Comic fans, it is time to step into Joshua Williamson’s haunted house…This July, Williamson’s Ghosted will be published by Image Comics to take readers into the world of the supernatural. The writer was kind enough to take time to discuss his new series with us, and what readers can expect from Ghosted.
Aaron Long: Alright, let’s start at the beginning: how did Ghosted come to be? How did the book end up at Image?
Joshua Williamson: For a bit I felt I wasn’t writing the kind of comics I wanted to. Which is a horrible feeling for a writer. I love super heroes, but I knew that I wanted to do a darker, more grounded story that still had snippets of the fantastic. My heart and head were looking at doing a crime or horror book, and I started thinking: Why not do both?
Ghosted was an idea that was floating around in my head. It was one of those books that I had a strong feeling about and talked to my managers about shopping it around to publishers. They immediately suggested Skybound and Skybound in turn immediately were interested so we went from there. It went super fast… which was unusual for the comic industry but was a testament to everyone’s passion for the book.
AL: Ghosted has been described as equal parts “Ocean’s 11 and The Shining” – can you expand on that a bit? What drew you to the haunted house setting?
JW: The one liner is super simple. “It’s Ocean’s 11 inside a haunted house instead of a casino.” Our main character, Jackson T. Winters is broken out of jail and assigned with a task of putting together a team of paranormal experts to steal a ghost from a famous haunted house. And as they get deeper into the house they learn and see more and more of its secrets.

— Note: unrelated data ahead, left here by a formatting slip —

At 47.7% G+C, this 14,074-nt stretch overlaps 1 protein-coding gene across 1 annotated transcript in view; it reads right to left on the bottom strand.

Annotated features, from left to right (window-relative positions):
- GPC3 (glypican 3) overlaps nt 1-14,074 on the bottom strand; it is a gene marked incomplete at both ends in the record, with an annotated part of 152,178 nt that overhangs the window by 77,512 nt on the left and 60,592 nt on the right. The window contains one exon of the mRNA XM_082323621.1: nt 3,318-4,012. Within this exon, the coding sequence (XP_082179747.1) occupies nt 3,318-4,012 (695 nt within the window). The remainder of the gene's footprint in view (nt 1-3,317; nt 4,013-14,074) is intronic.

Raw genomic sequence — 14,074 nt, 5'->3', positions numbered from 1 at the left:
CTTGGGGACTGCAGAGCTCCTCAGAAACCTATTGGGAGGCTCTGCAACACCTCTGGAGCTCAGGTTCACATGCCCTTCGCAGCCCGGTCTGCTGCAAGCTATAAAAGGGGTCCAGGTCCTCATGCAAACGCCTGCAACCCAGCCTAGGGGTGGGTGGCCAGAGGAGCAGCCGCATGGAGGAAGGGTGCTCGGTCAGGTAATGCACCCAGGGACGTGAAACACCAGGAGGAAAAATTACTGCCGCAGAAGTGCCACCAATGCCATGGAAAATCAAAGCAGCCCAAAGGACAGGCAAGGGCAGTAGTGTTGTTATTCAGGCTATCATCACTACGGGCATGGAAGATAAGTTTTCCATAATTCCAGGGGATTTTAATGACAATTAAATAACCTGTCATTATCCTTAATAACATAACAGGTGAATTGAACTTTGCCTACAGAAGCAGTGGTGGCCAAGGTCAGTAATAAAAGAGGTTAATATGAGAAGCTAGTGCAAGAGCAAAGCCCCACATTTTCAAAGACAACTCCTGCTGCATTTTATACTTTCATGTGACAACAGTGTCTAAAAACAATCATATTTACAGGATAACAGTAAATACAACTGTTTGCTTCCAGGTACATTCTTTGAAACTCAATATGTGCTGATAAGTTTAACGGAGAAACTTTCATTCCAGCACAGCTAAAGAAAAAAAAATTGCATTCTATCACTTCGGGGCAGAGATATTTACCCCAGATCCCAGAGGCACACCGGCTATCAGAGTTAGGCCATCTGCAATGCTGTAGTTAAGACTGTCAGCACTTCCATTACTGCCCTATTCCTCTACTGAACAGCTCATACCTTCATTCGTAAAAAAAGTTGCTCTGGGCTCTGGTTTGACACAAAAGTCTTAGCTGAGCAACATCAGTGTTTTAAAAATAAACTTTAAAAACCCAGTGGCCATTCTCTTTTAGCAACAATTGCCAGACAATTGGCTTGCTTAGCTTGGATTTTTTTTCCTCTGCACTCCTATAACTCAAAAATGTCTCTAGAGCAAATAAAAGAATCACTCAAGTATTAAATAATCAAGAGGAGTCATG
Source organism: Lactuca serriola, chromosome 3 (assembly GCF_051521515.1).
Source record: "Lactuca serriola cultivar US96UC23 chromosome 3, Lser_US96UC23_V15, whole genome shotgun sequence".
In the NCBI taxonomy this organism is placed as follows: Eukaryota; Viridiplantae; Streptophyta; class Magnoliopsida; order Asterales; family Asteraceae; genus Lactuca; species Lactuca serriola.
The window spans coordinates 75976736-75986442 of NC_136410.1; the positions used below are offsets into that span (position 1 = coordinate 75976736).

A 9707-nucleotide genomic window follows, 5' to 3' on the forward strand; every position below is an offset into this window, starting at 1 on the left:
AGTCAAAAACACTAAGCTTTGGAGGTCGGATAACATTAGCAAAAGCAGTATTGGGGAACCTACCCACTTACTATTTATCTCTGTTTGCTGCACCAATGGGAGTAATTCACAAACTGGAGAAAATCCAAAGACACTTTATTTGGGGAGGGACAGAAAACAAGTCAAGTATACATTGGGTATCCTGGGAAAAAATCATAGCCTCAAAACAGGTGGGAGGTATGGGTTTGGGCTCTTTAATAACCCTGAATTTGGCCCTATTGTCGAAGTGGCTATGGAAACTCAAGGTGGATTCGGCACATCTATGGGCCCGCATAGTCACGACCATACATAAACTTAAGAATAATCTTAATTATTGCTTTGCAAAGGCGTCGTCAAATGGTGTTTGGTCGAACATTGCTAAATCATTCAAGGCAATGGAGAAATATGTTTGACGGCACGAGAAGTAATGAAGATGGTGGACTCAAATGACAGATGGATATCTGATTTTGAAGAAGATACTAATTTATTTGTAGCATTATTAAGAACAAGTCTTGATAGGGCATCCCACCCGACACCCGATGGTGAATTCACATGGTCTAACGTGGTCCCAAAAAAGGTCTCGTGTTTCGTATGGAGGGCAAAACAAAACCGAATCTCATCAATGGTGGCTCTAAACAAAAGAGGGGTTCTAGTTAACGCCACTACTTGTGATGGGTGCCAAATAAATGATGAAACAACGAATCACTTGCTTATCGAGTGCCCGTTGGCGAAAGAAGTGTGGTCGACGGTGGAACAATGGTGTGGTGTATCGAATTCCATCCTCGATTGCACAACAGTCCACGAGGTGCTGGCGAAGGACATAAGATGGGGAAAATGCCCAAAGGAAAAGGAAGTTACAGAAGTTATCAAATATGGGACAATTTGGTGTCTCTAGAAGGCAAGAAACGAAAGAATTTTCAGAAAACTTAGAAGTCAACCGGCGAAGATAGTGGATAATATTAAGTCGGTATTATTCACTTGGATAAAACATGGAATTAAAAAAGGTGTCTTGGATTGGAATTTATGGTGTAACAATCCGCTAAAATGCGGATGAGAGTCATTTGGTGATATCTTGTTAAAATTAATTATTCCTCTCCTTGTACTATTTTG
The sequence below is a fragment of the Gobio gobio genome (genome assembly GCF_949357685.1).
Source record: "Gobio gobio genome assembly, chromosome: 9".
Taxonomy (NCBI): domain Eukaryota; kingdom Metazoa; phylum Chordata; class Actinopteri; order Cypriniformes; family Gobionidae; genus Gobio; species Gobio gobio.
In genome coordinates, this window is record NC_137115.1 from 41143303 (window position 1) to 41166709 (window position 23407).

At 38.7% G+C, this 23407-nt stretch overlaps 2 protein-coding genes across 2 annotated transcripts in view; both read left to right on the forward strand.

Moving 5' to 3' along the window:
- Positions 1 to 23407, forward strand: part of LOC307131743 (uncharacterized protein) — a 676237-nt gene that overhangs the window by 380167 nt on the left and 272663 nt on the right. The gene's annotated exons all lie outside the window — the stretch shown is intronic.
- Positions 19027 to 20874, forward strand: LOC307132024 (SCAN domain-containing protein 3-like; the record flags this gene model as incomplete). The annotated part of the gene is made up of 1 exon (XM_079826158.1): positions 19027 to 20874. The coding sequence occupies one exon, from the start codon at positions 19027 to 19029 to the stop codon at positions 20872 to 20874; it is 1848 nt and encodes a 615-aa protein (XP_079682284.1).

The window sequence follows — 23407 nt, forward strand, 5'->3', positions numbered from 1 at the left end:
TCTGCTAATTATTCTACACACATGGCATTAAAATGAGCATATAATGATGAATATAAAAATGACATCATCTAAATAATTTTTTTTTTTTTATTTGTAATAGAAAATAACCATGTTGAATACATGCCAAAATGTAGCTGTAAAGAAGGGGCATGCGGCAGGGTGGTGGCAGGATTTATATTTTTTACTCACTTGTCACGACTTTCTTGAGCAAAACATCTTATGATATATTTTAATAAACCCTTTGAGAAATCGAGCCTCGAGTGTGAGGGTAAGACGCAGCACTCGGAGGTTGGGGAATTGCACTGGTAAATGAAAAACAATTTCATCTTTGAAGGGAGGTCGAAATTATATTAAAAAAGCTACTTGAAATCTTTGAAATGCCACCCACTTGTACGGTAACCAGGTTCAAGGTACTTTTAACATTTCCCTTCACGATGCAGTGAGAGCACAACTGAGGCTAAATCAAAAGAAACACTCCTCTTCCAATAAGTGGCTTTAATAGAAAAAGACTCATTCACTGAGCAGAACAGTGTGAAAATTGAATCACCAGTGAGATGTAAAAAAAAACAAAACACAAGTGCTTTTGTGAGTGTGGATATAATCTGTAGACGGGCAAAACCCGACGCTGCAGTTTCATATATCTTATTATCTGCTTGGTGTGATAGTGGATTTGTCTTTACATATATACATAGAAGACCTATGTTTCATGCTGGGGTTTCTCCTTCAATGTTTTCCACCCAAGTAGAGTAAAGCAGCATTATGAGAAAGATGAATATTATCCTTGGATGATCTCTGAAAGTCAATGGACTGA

I’ve always been a bit obsessed with haunted houses. The visuals of them. The spookiness and the stories they all have. Maybe I just like scaring myself, not sure, but I knew for a long time I wanted to do a comic that took place in one.
AL: Can you discuss the main character, Jackson T. Winters, a little more? A mastermind always has an angle, what is he hoping to get from the situation in Ghosted?
JW: This is Winters’ last chance at life. He’s looking at it as a chance to redeem himself after his last gig was a colossal failure that cost the lives of his last team and landed him in prison. And of course he wants money.
Winters has a chip on his shoulder and has a lot to prove. He’s still the best at what he does. An expert on the weird dark side of where crime and the supernatural meet. But he wants to be free. Winters is a guy who just really wants to be free, but that life keeps pulling him back in. It’s left him scarred and haunted. A bit of a dark soul at time, but still a man of honor.
AL: How has your creative process been with Goran Sudzuka? What has it been like watching the world of Ghosted come to life?
JW: Goran has been amazing. So great. It’s insane how much we were on the same page from the moment we met. The last few years I’ve been lucky to meet artists who I just clicked with and that started with Goran.
Goran really nailed the look and feel of Ghosted, and I couldn’t be happier.
Seeing the characters, the scenes, and the pacing, the tone all fall into place the way it did was breathtaking. With each page that was turned in, I saw exactly what I was thinking when I wrote it. It’s hard to express the feeling of seeing new pages turned in, yknow? And with Ghosted it just made me want to work harder and be better. Goran brought his A-game to the table and I looked at that as a challenge to give him even more cool shit to draw.
AL: Do you have any final teases or comments regarding Ghosted or any other upcoming work?
JW: Ghosted has been one of the most rewarding comics I’ve ever worked on and I hope people take the time to check it out and enjoy the hard work we put into it.
Ghosted #1 is in stores July 10th and I can’t wait to share it with people.
Other than Ghosted I’ve been working on Masks and Mobsters with Monkeybrain, the Masks and Mobsters Hardcover collection with Image, and Captain Midnight with Dark Horse.
And a few rad projects that it’s way too early to talk about. Going to be an exciting few years.